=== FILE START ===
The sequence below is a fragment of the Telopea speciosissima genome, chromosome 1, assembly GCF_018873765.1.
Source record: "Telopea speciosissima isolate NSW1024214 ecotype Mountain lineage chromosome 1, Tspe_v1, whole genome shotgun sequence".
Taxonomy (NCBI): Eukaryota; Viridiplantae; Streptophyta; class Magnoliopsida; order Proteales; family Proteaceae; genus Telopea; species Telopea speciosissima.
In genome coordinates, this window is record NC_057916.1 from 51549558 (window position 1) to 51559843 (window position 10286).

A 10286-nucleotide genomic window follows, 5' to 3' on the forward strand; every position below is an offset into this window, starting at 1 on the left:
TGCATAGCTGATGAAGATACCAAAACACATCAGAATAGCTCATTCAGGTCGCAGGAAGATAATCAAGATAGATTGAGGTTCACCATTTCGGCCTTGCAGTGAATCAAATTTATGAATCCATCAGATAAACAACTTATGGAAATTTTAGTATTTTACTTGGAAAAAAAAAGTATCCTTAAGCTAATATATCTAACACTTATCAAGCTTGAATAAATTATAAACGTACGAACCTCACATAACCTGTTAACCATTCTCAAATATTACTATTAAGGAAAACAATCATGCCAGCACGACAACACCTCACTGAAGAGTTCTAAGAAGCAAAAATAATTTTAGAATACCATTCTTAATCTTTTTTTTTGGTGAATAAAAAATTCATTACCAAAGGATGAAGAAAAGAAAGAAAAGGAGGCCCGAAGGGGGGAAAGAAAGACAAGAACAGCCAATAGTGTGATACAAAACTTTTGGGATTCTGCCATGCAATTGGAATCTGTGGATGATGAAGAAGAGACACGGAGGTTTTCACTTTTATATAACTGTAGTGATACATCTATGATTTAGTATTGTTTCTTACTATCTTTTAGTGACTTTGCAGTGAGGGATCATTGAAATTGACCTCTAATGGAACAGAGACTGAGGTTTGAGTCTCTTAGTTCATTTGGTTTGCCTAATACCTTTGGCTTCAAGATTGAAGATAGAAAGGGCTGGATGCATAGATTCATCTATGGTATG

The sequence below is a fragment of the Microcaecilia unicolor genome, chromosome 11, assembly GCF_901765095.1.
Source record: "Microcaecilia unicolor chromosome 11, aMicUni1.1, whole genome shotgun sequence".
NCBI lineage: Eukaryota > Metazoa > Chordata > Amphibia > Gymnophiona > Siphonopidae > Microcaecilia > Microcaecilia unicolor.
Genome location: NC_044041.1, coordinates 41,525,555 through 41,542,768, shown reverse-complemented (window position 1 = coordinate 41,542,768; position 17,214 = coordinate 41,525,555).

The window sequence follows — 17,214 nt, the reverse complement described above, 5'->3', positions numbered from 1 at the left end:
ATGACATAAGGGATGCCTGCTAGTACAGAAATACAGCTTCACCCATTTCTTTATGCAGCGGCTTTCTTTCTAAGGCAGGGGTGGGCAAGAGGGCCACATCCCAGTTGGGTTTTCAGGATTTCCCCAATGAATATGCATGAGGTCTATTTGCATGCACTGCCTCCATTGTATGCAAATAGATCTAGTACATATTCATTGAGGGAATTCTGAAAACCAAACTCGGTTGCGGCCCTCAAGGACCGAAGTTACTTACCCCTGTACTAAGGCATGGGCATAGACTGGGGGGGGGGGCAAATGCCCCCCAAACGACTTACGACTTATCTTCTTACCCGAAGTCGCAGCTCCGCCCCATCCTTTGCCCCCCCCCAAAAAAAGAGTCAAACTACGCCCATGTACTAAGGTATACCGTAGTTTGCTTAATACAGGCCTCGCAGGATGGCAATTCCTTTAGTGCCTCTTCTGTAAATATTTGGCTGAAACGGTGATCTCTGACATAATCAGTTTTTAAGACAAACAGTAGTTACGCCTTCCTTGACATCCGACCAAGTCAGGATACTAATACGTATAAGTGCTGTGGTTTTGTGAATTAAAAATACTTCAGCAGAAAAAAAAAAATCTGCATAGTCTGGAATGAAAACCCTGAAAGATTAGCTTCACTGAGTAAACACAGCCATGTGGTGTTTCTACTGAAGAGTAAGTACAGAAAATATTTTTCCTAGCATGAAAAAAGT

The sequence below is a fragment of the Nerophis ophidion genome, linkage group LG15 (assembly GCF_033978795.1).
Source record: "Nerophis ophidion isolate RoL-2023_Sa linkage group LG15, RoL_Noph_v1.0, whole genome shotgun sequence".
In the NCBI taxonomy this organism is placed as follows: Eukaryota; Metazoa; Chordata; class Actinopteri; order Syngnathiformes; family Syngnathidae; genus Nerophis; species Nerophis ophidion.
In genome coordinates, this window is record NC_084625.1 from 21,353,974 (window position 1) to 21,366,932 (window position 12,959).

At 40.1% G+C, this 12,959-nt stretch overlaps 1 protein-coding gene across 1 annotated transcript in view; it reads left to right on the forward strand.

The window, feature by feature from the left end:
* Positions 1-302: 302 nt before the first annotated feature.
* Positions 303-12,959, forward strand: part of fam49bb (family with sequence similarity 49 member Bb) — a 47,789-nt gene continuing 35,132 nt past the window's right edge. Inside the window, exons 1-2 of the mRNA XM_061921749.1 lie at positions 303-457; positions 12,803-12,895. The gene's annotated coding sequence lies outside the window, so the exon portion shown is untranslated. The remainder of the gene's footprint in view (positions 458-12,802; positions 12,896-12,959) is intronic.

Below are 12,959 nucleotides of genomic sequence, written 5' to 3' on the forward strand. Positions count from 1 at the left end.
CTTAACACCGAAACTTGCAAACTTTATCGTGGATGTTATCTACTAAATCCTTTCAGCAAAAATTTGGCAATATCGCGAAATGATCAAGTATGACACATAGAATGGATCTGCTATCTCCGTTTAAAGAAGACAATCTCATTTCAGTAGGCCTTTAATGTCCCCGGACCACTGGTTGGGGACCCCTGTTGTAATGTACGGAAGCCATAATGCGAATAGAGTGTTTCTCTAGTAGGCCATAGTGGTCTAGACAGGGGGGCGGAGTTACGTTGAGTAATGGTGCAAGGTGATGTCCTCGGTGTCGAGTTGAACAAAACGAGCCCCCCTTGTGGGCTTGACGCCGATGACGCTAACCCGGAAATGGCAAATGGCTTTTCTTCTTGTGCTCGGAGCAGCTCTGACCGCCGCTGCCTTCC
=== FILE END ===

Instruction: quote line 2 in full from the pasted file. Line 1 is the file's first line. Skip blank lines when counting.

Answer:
Source record: "Telopea speciosissima isolate NSW1024214 ecotype Mountain lineage chromosome 1, Tspe_v1, whole genome shotgun sequence".